delhi high court

Delhi High Court: A petition was filed seeking regular bail in a case under Sections 7, 7-A and 12 of the Prevention of Corruption Act, 1988 read with Section 120-B Penal Code, 1860 (IPC). Vikas Mahajan, J., refused bail to the petitioner being devoid of merits.

The petition was filed seeking default bail under Section 167(2) CrPC which was later given up and filed the present petition seeking regular bail on merits. An order was passed dated 14-06-2023, notice was issued in the present matter and the respondent was directed to file a status report. The respondent has filed a reply dated 05-09-2023, which forms part of the record.

An information was received by the respondent that the petitioner, a neurosurgeon at Safdarjung Hospital, in criminal conspiracy with the co-accused who all acted as middlemen, was indulging in corrupt and illegal activities by taking money without authority for giving medical advice and conducting surgery of the patients by-passing the laid down rules regarding treatment in Safdarjung Hospital, New Delhi. The information further revealed that the modus operandi adopted was that the petitioner would direct the patients through the middlemen to purchase the instruments required for surgery and compelled the patients or their caretakers to pay an amount manifold higher than the actual price. Thereafter, commission was paid to the petitioner.

The Court noted that the gravamen of allegations against the petitioner are that the petitioner being the mastermind entered into a criminal conspiracy with the co-accused wherein the patients, who sought treatment from him were asked to procure medical equipments/apparatus at inflated prices from the proprietorship concern of the co-accused. The commission out of the inflated prices so paid by the patients/attendants was then kick-backed to the petitioner, thereby causing wrongful loss to the patients/attendants and wrongful gain to him. Further, the allegation against the petitioner is that he was conducting out-of-turn surgeries upon the patients who would, on his demand and directions, deposit the money with co-accused.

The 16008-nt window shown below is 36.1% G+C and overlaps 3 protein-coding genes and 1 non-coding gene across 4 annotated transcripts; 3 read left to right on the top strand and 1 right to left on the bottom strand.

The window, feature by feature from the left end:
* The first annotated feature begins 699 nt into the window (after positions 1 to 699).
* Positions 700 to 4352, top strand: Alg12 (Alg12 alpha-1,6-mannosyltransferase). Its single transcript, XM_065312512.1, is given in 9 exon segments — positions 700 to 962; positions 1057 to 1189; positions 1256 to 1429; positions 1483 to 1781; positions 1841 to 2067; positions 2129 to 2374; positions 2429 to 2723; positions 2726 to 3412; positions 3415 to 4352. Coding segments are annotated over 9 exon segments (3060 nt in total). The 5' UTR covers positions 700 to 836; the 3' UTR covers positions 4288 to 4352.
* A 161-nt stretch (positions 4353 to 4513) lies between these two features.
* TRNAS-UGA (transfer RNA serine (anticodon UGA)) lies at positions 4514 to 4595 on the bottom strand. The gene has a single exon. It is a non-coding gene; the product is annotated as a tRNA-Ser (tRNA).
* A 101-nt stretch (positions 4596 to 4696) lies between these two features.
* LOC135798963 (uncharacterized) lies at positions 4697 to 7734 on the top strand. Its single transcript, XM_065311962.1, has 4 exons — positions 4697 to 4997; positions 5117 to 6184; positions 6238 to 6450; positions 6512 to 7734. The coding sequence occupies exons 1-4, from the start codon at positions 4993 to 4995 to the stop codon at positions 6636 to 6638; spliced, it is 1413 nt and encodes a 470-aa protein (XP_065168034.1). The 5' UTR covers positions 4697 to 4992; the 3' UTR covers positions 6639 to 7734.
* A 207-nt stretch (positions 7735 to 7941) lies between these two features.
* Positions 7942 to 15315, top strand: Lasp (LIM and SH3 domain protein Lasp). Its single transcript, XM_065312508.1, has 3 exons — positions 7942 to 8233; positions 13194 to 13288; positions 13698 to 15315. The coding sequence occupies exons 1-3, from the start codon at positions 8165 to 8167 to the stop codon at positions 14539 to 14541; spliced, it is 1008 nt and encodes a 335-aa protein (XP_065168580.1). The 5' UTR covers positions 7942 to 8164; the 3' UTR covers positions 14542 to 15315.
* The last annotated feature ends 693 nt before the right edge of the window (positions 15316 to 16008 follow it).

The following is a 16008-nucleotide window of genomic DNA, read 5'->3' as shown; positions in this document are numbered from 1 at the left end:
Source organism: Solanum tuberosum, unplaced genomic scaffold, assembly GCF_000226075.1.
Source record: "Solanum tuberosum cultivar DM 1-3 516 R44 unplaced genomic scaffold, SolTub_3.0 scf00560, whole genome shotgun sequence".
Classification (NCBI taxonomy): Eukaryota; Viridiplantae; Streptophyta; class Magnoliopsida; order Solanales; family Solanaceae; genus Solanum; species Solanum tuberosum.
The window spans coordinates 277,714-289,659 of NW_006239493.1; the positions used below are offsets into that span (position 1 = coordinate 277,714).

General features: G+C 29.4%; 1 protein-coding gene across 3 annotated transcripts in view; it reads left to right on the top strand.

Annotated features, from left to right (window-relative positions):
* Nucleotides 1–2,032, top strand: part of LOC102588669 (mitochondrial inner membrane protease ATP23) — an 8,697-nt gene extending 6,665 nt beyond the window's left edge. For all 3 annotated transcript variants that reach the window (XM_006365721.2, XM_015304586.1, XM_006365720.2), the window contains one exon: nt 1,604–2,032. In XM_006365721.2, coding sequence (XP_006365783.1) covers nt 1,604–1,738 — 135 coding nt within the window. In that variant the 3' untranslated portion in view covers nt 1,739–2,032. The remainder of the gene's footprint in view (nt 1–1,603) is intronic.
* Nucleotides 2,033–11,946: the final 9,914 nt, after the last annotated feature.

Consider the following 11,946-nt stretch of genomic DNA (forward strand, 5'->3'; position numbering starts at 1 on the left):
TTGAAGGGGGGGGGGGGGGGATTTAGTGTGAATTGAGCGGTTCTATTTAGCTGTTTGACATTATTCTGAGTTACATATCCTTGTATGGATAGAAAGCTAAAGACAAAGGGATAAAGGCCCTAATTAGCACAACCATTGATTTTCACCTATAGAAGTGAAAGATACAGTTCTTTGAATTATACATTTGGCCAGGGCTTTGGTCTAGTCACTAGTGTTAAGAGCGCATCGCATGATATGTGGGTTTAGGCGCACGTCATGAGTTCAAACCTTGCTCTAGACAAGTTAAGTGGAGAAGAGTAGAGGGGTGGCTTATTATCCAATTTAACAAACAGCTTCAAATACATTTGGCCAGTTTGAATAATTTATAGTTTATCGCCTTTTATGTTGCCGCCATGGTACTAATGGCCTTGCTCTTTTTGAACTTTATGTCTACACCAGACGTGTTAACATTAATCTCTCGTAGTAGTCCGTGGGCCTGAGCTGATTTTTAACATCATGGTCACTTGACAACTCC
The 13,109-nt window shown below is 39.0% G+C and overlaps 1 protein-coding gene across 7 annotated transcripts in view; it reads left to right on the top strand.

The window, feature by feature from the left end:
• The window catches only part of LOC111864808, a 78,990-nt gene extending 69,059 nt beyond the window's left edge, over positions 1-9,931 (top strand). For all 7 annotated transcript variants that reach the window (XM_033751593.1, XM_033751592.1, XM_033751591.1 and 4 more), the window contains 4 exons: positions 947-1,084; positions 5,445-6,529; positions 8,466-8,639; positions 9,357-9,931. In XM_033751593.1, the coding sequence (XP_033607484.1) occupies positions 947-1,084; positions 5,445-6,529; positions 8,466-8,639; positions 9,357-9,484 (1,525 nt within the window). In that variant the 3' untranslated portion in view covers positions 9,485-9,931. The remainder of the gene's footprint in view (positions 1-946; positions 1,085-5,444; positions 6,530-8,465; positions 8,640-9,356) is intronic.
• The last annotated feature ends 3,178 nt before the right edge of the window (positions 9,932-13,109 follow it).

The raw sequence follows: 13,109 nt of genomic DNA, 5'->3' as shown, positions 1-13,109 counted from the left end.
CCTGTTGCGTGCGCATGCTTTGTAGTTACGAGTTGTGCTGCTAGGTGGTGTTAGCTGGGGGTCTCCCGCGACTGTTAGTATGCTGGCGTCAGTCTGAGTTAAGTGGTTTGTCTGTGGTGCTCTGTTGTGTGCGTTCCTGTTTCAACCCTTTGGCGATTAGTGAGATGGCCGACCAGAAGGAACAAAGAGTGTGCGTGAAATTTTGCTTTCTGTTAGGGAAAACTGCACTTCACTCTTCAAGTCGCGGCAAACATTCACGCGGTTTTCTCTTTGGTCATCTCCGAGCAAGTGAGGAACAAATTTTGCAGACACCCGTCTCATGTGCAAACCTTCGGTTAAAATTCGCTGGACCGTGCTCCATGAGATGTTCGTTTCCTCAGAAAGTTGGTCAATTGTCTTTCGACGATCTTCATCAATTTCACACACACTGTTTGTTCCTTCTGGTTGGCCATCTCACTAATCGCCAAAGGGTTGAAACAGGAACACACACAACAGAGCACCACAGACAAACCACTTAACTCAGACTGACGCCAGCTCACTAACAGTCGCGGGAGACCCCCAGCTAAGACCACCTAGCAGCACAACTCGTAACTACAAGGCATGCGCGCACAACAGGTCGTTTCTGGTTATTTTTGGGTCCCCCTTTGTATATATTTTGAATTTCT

The Court further noted that the petitioner, being a doctor, financially exploited helpless patients for his financial gain. The patients/attendants having no bargaining power, especially during trying times, had no option but to submit to the nefarious designs of the petitioner. The petitioner by his acts would derive financial advantage at the cost of the disadvantaged and vulnerable persons of the society who would approach Safdarjung Hospital, a tertiary care facility set up by the Govt. of India in the discharge of its constitutional obligations. Often, it is the economically weaker section of society, who cannot afford the expensive treatment in private hospitals, that approach the government hospitals and the doctors working there, with an earnest hope of getting the treatment at low or no cost.

The Court concluded that the petitioner being in a fiduciary relationship with the patients/attendants was their first point of contact in the hospital. The petitioner is an influential person and at this stage there is a possibility of the petitioner influencing material public witnesses, who were his patients. The petitioner is an influential person and at this stage there is a possibility of the petitioner influencing material public witnesses, who were his patients. Thus, no ground for granting the regular bail to the petitioner was made out at this stage.

[Manish Rawat v Central Beaureu of Investigation, 2023 SCC OnLine Del 7952, decided on 14-12-2023]

Advocates who appeared in this case :

Mr. Mohit Mathur, Sr. Adv. with Mr. Naveen Kumar, Mr. Tushar Agarwal, Mr. Arun Kumar and Mr. Abhishek Mahal, Advocates for petitioner

Mr. Prasanta Varma, SPP for CBI with Mr. Deekshansh Patel, Adv. with Anil Kumar, Advocates for respondents

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